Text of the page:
You certainly know who Tom Ford is, and you can easily call to mind his suave, sunglassed visage, and his impeccable suits with a white handkerchief protruding just so. You will recall how he sexed up Gucci in the late ‘90s, something about “heroin chic,” but you will also probably struggle to remember a memorable show of Tom Ford under his namesake brand.
There is an indisputable aura about Hedi Slimane the designer, even though he has been making virtually the same collection of standard issue indie rock gear over and over again at Celine, interchangeable with those he turned out at Saint-Laurent. Virgil Abloh has held sway over not just fashion but contemporary culture for years before his passing, and even though he seems to have designed everything under the sun, one can hardly remember a signature style or a memorable Off-White show.
The granddaddy of the larger than life creative director is, of course, Karl Lagerfeld. For decades his persona has loomed large not just over fashion, but over popular culture, and it is worth stressing that it is rare that an average person outside of fashion would recognize a fashion designer. And yet, as far as Chanel clothes go, his collections were largely fungible, a vague, unmemorable amalgam of what passes for Parisian haute bourgeois uniform in foreigners’ minds.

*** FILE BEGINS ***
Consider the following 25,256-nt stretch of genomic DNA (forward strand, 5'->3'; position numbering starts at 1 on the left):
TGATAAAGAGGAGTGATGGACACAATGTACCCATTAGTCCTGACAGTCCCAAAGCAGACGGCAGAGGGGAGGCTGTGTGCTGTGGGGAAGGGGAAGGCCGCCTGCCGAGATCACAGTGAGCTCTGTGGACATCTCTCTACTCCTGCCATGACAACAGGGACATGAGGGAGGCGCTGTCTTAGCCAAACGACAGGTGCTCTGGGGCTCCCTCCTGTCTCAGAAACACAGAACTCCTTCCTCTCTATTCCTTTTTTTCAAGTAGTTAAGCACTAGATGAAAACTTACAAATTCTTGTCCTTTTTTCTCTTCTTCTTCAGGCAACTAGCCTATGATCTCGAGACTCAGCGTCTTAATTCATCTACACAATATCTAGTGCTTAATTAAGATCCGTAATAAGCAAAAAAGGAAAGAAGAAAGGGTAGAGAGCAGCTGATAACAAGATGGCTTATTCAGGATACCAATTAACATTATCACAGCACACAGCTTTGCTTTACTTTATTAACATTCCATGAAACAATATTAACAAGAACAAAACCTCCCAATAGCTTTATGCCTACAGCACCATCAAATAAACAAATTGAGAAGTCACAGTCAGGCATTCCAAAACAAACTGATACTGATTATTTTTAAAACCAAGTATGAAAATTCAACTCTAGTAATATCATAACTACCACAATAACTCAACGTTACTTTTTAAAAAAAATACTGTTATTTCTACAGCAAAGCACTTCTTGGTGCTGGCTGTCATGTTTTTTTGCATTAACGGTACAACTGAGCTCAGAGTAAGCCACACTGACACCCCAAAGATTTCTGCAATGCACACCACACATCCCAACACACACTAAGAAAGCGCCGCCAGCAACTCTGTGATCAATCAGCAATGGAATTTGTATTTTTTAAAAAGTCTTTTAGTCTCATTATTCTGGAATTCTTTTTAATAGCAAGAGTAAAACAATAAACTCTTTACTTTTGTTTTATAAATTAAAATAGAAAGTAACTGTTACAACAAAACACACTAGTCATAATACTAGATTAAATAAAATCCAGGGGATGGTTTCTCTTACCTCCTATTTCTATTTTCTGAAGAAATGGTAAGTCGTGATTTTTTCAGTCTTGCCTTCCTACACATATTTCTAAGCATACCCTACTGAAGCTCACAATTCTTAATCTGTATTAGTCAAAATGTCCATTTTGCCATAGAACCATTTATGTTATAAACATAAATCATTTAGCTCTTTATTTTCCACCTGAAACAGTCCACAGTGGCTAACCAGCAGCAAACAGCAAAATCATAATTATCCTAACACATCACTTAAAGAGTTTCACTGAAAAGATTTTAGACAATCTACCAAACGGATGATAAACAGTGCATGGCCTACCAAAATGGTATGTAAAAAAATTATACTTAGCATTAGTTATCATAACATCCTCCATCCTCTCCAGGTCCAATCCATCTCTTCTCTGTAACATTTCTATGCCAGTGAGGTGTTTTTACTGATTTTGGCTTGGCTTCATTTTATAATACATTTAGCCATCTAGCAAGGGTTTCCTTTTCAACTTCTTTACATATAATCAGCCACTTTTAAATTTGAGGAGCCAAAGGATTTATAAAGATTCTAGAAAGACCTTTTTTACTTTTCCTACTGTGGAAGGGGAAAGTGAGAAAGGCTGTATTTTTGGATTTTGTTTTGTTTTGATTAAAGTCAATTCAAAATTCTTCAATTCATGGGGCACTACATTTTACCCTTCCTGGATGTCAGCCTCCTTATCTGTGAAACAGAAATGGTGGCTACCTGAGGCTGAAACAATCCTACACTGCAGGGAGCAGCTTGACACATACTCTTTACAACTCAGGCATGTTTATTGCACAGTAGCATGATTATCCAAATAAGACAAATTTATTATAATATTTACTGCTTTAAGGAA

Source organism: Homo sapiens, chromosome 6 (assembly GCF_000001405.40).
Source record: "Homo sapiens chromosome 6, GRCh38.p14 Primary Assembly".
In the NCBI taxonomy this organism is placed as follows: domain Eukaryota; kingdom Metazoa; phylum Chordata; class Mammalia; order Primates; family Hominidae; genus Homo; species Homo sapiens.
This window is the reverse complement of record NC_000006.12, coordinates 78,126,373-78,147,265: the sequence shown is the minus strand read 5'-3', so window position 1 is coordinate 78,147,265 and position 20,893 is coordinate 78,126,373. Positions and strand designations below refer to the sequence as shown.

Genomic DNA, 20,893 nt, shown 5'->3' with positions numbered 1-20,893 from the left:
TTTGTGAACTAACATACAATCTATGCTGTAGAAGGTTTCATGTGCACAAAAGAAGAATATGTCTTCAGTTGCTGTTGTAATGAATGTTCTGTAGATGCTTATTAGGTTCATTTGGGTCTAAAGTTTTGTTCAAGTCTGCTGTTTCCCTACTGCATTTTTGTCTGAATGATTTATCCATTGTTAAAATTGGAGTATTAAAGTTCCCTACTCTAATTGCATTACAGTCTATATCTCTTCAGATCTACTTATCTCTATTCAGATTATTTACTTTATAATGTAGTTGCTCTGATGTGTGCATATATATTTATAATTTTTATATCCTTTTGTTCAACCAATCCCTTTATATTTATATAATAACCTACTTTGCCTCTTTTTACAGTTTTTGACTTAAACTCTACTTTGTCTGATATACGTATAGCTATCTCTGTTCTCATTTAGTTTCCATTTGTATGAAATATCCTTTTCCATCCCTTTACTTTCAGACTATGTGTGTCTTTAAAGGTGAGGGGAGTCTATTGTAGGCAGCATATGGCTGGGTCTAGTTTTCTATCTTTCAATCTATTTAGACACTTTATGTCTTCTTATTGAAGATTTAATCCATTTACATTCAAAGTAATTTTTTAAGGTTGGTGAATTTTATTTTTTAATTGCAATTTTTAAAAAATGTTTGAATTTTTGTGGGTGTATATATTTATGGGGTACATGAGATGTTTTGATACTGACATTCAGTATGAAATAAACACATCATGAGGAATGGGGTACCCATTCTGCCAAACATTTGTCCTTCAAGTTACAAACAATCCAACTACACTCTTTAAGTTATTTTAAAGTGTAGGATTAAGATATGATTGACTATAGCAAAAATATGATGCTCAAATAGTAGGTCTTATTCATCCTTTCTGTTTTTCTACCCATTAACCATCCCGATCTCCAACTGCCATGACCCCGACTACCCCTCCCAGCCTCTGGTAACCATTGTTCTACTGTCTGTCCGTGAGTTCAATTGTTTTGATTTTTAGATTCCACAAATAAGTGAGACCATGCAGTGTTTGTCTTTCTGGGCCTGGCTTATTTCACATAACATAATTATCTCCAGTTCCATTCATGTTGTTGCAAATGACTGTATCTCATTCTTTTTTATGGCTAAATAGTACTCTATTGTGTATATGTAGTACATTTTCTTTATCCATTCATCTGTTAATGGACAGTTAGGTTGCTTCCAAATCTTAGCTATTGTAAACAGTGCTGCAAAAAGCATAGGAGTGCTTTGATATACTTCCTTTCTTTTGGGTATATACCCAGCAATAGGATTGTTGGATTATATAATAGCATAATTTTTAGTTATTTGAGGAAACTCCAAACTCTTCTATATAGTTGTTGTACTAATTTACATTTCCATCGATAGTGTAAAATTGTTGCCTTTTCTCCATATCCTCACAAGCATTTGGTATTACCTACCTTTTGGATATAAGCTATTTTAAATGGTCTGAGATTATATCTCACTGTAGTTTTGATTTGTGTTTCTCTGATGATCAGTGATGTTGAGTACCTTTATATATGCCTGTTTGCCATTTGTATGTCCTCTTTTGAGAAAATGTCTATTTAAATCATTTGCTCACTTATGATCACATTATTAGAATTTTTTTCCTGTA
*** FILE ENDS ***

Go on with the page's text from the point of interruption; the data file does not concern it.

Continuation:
This is not to say that the designers above are not talented. But what we mostly recall when we think about them, besides their personas, are certain items and not the shows or a unique aesthetic contribution that has moved fashion forward. At Chanel, the tweed suits and the quilted bags, at Off-White, quotation marks, at Marc Jacobs, the Sex and the City-era ballet flats with mouse faces, at Tom Ford… well, I’m actually not sure. By contrast, collections and aesthetic contributions to fashion by the likes of Alexander McQueen, John Galliano, Thierry Mugler, Martin Margiela, Rei Kawakubo, and Yohji Yamamoto, just to name a few, are embedded into our consciousness.